Craig Hogan, University of Washington

    Several arguments suggest that quantum-gravity effects may not only slightly alter the slope of inflationary perturbations, but may also lead to a discrete spectrum, instead of the continuous one predicted by the standard calculation using field theory on a quasi-classical spacetime background. This effect will be discussed from the point of view of the foundations of field theory, by adding simple self-gravity operators to the field Hamiltonian, and from the point of view of the holographic principle. Possible observational effects of a discrete spectrum will be briefly discussed.
  • March 12, 2004 | 12:00 PM | LASR Conference Room
    Dark matter in Galaxies: Satellites and Neutralinos
    Francisco Prada, ING

    Velocities of satellites of galaxies together with weak lensing provide the best way to probe the mass distribution of individual field galaxies at large radii. Using the Sloan Digital Sky Survey we find that the velocity dispersion of satellites declines with distance to the host galaxy. This decline agrees remarkably well with the distribution of dark matter predicted by the cosmological models in the peripheral parts of galaxies. A relation between the satellite velocity dispersion with the host luminosity as well as an estimation of the host mass-to-light is given. We use numerical simulations to test prescriptions for correcting the effects of interlopers who play an important role in the analysis. I will discuss our recent results. If dark matter is made of supersymmetric particles, the center of galaxies should emit gamma-rays produced by their self-annihilation. I will present accurate estimates of continuum gamma-ray fluxes due to neutralino annihilation in the central regions of the Milky Way. We use detailed models of our Galaxy, which satisfy available observational data, and include some important physical processes, which were previously neglected. In the next 1-2 years there is a hope that the new generation of Imaging Atmospheric Cherenkov Telescopes would detect the gamma-ray signal coming from the annihilation products of the SUSY dark matter in galaxy halos.


  • February 9, 2004 | 12:00 PM | LASR Conference Room
    XMM-Newton surveys of structure and scaling of IGM of groups and clusters of galaxies
    Alexey Finoguenov, MPE, Munich

    XMM-Newton observations of two-dimensional distribution of gas properties in clusters of galaxies reveal a significant amount of substructure. We identify the entropy to be most sensitive to both late stage of merger with the associated slow buoyancy action on relaxation of the cluster and on the scale of strong shocks, which change the entropy. The pressure maps are much more regular and thus could be used to infer the the dark matter distribution. Putting groups and clusters of galaxies on scaling relations for entropy and pressure, we identify high scatter amoung the groups as well as presence of the low entropy gas at outskirts of clusters as most challenging issues for using these systems as simple cosmology probes.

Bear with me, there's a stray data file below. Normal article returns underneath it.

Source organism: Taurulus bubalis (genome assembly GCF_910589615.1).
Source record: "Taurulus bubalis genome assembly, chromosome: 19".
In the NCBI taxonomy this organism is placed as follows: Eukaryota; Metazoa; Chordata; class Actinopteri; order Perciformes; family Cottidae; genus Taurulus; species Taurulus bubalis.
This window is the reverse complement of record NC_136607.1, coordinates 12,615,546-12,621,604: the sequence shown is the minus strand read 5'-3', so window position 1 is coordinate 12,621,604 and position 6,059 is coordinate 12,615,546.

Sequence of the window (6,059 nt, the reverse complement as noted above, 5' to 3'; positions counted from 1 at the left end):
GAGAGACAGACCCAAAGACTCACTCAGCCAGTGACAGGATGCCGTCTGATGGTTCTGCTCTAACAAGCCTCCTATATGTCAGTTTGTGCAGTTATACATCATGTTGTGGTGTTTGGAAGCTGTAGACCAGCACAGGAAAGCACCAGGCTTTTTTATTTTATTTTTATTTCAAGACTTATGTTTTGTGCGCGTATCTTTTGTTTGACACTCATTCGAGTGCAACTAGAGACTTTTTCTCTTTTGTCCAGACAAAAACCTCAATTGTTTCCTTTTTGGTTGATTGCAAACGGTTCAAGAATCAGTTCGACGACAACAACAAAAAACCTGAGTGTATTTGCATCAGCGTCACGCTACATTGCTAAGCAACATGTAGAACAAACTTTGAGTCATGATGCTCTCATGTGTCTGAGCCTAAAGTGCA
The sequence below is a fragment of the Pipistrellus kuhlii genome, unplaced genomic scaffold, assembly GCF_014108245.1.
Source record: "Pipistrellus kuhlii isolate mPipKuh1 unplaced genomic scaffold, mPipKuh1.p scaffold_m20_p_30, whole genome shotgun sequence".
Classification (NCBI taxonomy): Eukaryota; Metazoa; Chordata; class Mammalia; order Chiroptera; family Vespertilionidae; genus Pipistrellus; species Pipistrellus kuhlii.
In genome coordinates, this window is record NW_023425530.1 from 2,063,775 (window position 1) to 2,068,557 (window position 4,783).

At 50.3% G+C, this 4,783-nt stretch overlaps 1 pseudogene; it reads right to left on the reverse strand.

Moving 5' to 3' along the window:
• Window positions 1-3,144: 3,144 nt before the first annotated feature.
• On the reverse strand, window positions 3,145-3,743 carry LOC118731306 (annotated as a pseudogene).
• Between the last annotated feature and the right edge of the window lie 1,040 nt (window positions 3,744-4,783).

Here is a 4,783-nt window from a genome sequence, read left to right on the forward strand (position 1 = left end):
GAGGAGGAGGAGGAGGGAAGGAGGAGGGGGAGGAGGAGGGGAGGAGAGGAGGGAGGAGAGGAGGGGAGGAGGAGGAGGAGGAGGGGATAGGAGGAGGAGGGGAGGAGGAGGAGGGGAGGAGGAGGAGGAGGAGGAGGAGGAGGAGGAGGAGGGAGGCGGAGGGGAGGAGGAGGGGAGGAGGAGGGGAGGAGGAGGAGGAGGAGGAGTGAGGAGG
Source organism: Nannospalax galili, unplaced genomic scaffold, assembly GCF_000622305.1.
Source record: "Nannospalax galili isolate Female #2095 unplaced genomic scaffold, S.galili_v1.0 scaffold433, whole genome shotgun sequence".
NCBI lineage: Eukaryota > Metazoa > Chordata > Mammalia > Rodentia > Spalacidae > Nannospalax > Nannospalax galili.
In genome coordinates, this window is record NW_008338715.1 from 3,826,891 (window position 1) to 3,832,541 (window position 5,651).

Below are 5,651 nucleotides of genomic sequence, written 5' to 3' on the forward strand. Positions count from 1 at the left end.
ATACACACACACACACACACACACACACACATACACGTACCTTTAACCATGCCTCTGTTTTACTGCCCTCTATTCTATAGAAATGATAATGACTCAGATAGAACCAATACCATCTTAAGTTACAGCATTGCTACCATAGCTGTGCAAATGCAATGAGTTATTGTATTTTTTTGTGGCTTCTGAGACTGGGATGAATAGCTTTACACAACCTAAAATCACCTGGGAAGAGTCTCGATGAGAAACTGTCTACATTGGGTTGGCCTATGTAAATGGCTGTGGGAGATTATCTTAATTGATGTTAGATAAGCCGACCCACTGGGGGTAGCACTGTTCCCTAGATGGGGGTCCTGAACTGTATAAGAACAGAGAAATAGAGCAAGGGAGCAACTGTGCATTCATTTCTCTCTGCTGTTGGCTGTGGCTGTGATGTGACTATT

• January 22, 2004 | 12:00 PM | LASR Conference Room
    The Cosmically Averaged Universe out to z~3
    Greg Rudnick,

    Deep Near Infrared Observations are key in obtaining a comprehensive view of the high redshift Universe, in comparing observations at high-z directly to those in the local Universe, and in accessing the stellar populations which contribute significantly to the stellar mass of galaxiues. In addition, by averaging all of the light in galaxies together, robust determinations of the cosmic color and stellar mass-to-light ratio can be determined, even in the face of bursty star formation histories (SFHs) and using small pencil beam surveys. I present results from the Faint Infrared Extragalactic Survey (FIRES) and quantify the evolution in the integrated galaxy population over 0
  • March 11, 2004 | 12:00 PM | LASR Conference Room
    Quantized Cosmology
    Marvin Weinstein, Stanford University

    I discuss the problem of inflation in the context of Friedmann-Robertson-Walker cosmology and quantize it in a way which parallels the classical discussion. Two of the Einstein equations arise as Heisenberg equations of motion, but the Friedmann equation, which classically is a constraint which defines physical solutions, acquires a welcome quantum correction. The general formalism is clarified by application to the case of de Sitter space, where I show that the welcome additional terms in the quantum version of the Friedmann equation eliminate the problem of the big crunch. I finally discuss the possible existence of measurable corrections to the anisotropy in the CMB radiation due to these quantum effects.